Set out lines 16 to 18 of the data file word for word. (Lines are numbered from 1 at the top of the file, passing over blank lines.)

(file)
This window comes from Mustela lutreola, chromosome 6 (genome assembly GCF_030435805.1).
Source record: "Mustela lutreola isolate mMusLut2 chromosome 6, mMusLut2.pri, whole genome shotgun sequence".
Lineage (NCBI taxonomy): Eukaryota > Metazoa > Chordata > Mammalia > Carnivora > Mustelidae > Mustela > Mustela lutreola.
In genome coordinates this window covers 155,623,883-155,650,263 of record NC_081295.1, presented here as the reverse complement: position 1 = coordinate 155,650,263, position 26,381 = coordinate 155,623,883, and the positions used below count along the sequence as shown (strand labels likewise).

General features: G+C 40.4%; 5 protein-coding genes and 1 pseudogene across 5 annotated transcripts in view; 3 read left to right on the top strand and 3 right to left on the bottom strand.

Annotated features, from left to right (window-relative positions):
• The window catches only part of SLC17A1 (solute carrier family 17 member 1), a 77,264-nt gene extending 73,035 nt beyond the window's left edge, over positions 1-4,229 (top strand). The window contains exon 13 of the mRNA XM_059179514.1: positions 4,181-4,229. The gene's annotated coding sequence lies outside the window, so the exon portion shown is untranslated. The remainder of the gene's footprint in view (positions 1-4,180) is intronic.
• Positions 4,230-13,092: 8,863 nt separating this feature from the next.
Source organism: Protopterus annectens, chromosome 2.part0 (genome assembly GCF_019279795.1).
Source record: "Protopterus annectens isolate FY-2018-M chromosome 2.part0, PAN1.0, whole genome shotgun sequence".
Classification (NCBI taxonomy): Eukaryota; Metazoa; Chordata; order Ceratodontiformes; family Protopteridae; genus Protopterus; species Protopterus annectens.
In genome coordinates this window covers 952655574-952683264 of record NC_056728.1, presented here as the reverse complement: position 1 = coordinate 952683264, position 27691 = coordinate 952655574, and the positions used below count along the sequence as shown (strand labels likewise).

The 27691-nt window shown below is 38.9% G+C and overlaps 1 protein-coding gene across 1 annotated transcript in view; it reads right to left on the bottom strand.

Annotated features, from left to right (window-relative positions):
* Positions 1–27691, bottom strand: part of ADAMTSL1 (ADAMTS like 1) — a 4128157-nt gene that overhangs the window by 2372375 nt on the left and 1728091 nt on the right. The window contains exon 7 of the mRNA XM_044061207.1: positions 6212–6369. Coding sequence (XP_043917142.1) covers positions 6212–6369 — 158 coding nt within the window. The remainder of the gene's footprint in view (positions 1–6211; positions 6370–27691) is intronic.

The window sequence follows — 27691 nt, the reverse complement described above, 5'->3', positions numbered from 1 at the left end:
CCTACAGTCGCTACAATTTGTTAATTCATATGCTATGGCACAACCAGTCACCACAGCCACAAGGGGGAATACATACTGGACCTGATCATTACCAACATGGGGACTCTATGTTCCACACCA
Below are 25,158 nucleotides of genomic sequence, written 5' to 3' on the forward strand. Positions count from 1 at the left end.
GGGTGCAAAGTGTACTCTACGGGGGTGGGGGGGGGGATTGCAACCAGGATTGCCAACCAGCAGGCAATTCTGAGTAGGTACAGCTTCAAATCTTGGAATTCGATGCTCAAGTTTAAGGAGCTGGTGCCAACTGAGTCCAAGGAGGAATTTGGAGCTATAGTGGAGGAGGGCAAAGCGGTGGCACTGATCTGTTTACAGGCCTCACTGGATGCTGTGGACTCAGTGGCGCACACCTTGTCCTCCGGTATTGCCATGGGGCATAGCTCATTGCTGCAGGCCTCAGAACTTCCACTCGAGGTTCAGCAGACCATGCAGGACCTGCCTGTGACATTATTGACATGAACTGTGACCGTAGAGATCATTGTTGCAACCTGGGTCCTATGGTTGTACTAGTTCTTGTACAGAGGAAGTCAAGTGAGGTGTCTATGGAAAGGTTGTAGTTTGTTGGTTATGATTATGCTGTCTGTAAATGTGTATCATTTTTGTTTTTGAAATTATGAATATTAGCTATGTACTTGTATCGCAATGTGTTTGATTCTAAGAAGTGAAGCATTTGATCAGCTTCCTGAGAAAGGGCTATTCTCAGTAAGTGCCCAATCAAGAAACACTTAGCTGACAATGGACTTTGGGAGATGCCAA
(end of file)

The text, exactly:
The window sequence follows — 27691 nt, the reverse complement described above, 5'->3', positions numbered from 1 at the left end:
CCTACAGTCGCTACAATTTGTTAATTCATATGCTATGGCACAACCAGTCACCACAGCCACAAGGGGGAATACATACTGGACCTGATCATTACCAACATGGGGACTCTATGTTCCACACCA
Below are 25,158 nucleotides of genomic sequence, written 5' to 3' on the forward strand. Positions count from 1 at the left end.